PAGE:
Tuesday, 11 June 2013

Returning to Joseph Morschauser's 'Frontier' wargames rules

As I stated in my earlier blog entry of today, I had decided that I needed to 're-visit' Joseph Morschauser's gridded FRONTIER wargames rules in the hope that it would 'rekindle my interest in doing rather than thinking about doing some wargaming'.

After going shopping with my wife this morning and doing some gardening this afternoon, I finally got some time to do exactly what I had decided to do ... and I have spent the last hour or so re-drafting Joseph Morschauser's 'Frontier' wargames rules so that they fit onto two sides of A4 paper.




I chose to use the same basic layout as I have used for all my most recent rules ... and I must admit that the results look quite reasonable. I have therefore made a PDF version of the rules available as a download here for anyone who would like to read them.

8 comments:

  1. Interesting, I hadn't noticed before that he reversed the way melee power is used so that stronger units are more likely to destroy their opponent rather than being more likely to survive. Since that's the same change I made, I like it! I think I may try these out on my small gridded table this week. The change in scale so that small arms fire is included in melee should really change the feel.

    Thanks for arranging and posting this Bob.

    -Ross

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  2. Ross Mac,

    It was my pleasure, and I hope that you find them fun to use.

    They are a deceptively simple set of rules ... and therein lies their attraction for me.

    I look forward to using them ... and to seeing how you get on with them.

    All the best,

    Bob

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  3. Thanks for your posts on the Morschauser rules. I'm in the middle of reading the book you edited with John Curry as well. As for the theoretical wargaming? When you find a solution let me know. I still spend much more time day dreaming than playing.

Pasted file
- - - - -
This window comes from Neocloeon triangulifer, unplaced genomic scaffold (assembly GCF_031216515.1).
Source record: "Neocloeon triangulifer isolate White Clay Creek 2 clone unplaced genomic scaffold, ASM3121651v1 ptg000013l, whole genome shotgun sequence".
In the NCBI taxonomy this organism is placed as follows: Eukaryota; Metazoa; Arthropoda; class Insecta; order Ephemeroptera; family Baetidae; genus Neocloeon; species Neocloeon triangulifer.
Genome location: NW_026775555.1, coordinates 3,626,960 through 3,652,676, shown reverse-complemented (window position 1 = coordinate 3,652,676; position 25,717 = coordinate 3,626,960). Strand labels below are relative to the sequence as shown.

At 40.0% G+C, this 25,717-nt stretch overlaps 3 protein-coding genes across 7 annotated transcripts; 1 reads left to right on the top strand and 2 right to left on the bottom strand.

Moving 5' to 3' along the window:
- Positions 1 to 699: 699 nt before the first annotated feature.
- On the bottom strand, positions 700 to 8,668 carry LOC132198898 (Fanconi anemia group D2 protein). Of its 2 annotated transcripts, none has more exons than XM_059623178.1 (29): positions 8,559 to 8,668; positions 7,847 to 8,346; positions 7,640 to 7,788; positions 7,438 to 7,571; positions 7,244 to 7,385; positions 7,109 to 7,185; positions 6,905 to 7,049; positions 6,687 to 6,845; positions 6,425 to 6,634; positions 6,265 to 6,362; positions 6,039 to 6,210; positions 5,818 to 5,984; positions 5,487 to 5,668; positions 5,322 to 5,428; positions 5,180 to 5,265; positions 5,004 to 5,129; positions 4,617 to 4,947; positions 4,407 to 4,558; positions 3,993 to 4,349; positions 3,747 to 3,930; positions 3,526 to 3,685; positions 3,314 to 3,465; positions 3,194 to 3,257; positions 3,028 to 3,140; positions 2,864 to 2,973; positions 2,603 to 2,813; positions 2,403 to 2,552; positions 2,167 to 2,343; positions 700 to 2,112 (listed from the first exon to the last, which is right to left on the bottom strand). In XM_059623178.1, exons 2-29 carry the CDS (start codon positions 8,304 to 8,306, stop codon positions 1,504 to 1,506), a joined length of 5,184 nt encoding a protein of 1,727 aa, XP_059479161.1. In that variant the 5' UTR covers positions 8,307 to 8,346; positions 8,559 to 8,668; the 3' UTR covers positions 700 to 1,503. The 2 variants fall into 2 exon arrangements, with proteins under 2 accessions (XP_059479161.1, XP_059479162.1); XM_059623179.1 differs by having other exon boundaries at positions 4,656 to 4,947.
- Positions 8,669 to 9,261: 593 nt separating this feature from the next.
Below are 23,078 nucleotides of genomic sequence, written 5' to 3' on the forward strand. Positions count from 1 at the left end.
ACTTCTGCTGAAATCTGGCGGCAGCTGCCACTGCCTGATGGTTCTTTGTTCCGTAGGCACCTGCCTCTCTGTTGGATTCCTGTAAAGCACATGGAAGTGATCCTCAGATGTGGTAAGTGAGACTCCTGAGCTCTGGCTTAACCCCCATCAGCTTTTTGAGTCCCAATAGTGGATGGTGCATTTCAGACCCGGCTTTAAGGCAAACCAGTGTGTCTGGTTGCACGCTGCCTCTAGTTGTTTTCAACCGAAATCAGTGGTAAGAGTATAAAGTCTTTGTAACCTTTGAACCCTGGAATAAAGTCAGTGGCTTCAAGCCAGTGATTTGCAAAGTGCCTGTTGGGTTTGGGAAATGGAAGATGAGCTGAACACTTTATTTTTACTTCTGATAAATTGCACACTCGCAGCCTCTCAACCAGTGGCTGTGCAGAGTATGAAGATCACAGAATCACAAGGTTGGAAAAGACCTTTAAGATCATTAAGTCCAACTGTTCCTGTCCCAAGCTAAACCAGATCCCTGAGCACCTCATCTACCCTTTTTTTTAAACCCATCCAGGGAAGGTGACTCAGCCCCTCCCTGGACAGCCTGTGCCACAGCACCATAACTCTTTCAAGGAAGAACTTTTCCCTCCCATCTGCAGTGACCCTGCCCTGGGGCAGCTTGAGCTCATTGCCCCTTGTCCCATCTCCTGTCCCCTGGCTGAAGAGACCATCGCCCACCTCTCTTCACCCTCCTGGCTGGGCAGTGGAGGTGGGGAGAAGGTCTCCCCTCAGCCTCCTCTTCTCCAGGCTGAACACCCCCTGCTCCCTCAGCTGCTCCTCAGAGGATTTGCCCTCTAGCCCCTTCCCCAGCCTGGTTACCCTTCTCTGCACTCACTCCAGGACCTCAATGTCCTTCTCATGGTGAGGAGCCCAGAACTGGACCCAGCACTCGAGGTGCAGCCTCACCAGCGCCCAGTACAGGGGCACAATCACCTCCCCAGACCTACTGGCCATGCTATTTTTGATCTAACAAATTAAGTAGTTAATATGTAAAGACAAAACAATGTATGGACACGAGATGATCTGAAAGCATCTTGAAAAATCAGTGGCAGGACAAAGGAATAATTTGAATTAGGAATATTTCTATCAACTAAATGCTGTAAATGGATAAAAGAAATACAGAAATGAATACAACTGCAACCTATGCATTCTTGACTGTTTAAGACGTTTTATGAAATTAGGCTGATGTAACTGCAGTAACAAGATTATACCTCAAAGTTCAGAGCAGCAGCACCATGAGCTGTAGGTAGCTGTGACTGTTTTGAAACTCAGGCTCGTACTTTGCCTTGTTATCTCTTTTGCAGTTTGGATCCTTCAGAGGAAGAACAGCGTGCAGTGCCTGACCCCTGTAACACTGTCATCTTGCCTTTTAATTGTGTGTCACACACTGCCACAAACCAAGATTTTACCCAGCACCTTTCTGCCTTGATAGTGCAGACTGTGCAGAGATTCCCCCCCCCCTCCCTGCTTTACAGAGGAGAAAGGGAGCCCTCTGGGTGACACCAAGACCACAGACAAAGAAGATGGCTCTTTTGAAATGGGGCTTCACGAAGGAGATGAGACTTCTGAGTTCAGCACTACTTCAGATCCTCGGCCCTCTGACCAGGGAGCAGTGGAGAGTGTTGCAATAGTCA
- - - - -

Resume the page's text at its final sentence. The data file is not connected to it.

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  4. Hi Bob,

    First, thanks very much for posting these rules. I'm very intrigued.

    My copy of Morschauser's book arrives this week some time, so perhaps I'll find the answer in there, but how does one handle army morale and the like under these rules? More generally, how does one determine the winner of a battle? Is that typically scenario driven?

    Thanks Bob,

    Will Scarvie

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  5. Sean,

    I hope that you enjoy the book. For me the work I did to help make it available to a wider audience was a labour of love.

    As to the problem of 'theoretical' wargaming ... well, it is like rule tinkering: it is a burden that all wargamers have to bear ... and secretly I think that it is part of our enjoyment of the hobby!

    All the best,

    Bob

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  6. Will Scarvie,

    Interestingly Joseph Morschauser does not deal with 'morale' per se in the three sets of rules that are included in the book ... but in the chapter that deals with developing your own rules he makes several suggestions as to how it can be factored in.

    There are suggestions as to how one decides who wins or loses a battle. In the chapter that explains the basic rules he suggests that each side is allocated objectives they have to capture or defend.

    I hope that you enjoy reading the book when it finally arrives.

    All the best,

    Bob

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  7. Thanks for publishing this simple set of rules Bob.

    Perhaps you have considered this before, and if so forgive me for bringing it up: why not let native infantry and cavalry move diagonally, while European (and native troops trained to march and fight linearly) move orthogonally-only, as now?

    This makes it easier for the natives to slip through holes and around flanks - in Asia Crossroads, a strategic wargame on the "Great Game" I developed for/with Joe Miranda, we allowed this on the square-gridded (as opposed to hexed) map. It worked well.

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  8. Btrain,

    The rules - as I published them in my blog entry - are my re-write of Joseph Morschauser's original rules. The re-write did not change any of the original mechanisms; it just involved a bit of cosmetic reformatting and some tidying up of the language used.

    I think the idea that native troops should be able to move on the diagonal is a very good one, and I would certainly think that it was in keeping with Morschauser's design philosophy. It has been suggested before ... and I will certainly consider including it in any developments I might make to the original rules. (It has also been suggested that European cavalry might be allowed to move diagonally. I am also considering including it in any future developments.)

    All the best,

    Bob

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